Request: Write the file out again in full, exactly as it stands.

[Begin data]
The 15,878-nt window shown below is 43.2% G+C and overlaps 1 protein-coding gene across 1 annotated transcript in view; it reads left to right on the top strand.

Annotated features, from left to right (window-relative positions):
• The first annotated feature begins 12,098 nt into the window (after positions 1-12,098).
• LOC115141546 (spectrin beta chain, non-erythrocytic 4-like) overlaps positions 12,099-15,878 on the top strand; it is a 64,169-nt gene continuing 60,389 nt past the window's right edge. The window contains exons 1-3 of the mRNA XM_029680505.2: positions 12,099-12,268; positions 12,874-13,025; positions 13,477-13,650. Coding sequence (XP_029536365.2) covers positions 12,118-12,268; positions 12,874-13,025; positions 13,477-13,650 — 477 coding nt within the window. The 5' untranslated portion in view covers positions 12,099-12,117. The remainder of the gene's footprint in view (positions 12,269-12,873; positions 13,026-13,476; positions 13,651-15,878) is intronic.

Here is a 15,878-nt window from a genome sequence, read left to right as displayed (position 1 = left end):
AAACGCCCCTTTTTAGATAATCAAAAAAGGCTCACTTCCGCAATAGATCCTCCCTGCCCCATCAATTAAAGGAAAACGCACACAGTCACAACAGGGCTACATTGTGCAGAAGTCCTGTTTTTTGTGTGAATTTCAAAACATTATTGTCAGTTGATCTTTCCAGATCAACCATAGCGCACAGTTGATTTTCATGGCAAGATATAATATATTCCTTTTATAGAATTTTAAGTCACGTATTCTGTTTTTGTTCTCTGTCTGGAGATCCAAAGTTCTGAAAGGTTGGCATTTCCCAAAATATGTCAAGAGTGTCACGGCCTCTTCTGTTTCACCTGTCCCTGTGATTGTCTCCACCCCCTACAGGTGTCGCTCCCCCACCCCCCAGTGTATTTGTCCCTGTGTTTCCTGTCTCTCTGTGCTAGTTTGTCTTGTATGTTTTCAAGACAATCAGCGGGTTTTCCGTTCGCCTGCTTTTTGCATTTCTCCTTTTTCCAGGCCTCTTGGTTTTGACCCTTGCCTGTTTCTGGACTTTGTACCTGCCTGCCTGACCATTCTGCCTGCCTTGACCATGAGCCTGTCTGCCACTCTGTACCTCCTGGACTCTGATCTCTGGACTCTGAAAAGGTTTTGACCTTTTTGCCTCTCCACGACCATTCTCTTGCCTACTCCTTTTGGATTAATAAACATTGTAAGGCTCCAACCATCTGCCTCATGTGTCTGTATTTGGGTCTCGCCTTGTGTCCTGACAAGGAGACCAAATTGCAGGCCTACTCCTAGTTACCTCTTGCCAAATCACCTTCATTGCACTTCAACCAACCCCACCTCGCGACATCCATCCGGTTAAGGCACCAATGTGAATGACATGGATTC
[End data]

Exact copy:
The 15,878-nt window shown below is 43.2% G+C and overlaps 1 protein-coding gene across 1 annotated transcript in view; it reads left to right on the top strand.

Annotated features, from left to right (window-relative positions):
• The first annotated feature begins 12,098 nt into the window (after positions 1-12,098).
• LOC115141546 (spectrin beta chain, non-erythrocytic 4-like) overlaps positions 12,099-15,878 on the top strand; it is a 64,169-nt gene continuing 60,389 nt past the window's right edge. The window contains exons 1-3 of the mRNA XM_029680505.2: positions 12,099-12,268; positions 12,874-13,025; positions 13,477-13,650. Coding sequence (XP_029536365.2) covers positions 12,118-12,268; positions 12,874-13,025; positions 13,477-13,650 — 477 coding nt within the window. The 5' untranslated portion in view covers positions 12,099-12,117. The remainder of the gene's footprint in view (positions 12,269-12,873; positions 13,026-13,476; positions 13,651-15,878) is intronic.

Here is a 15,878-nt window from a genome sequence, read left to right as displayed (position 1 = left end):
AAACGCCCCTTTTTAGATAATCAAAAAAGGCTCACTTCCGCAATAGATCCTCCCTGCCCCATCAATTAAAGGAAAACGCACACAGTCACAACAGGGCTACATTGTGCAGAAGTCCTGTTTTTTGTGTGAATTTCAAAACATTATTGTCAGTTGATCTTTCCAGATCAACCATAGCGCACAGTTGATTTTCATGGCAAGATATAATATATTCCTTTTATAGAATTTTAAGTCACGTATTCTGTTTTTGTTCTCTGTCTGGAGATCCAAAGTTCTGAAAGGTTGGCATTTCCCAAAATATGTCAAGAGTGTCACGGCCTCTTCTGTTTCACCTGTCCCTGTGATTGTCTCCACCCCCTACAGGTGTCGCTCCCCCACCCCCCAGTGTATTTGTCCCTGTGTTTCCTGTCTCTCTGTGCTAGTTTGTCTTGTATGTTTTCAAGACAATCAGCGGGTTTTCCGTTCGCCTGCTTTTTGCATTTCTCCTTTTTCCAGGCCTCTTGGTTTTGACCCTTGCCTGTTTCTGGACTTTGTACCTGCCTGCCTGACCATTCTGCCTGCCTTGACCATGAGCCTGTCTGCCACTCTGTACCTCCTGGACTCTGATCTCTGGACTCTGAAAAGGTTTTGACCTTTTTGCCTCTCCACGACCATTCTCTTGCCTACTCCTTTTGGATTAATAAACATTGTAAGGCTCCAACCATCTGCCTCATGTGTCTGTATTTGGGTCTCGCCTTGTGTCCTGACAAGGAGACCAAATTGCAGGCCTACTCCTAGTTACCTCTTGCCAAATCACCTTCATTGCACTTCAACCAACCCCACCTCGCGACATCCATCCGGTTAAGGCACCAATGTGAATGACATGGATTC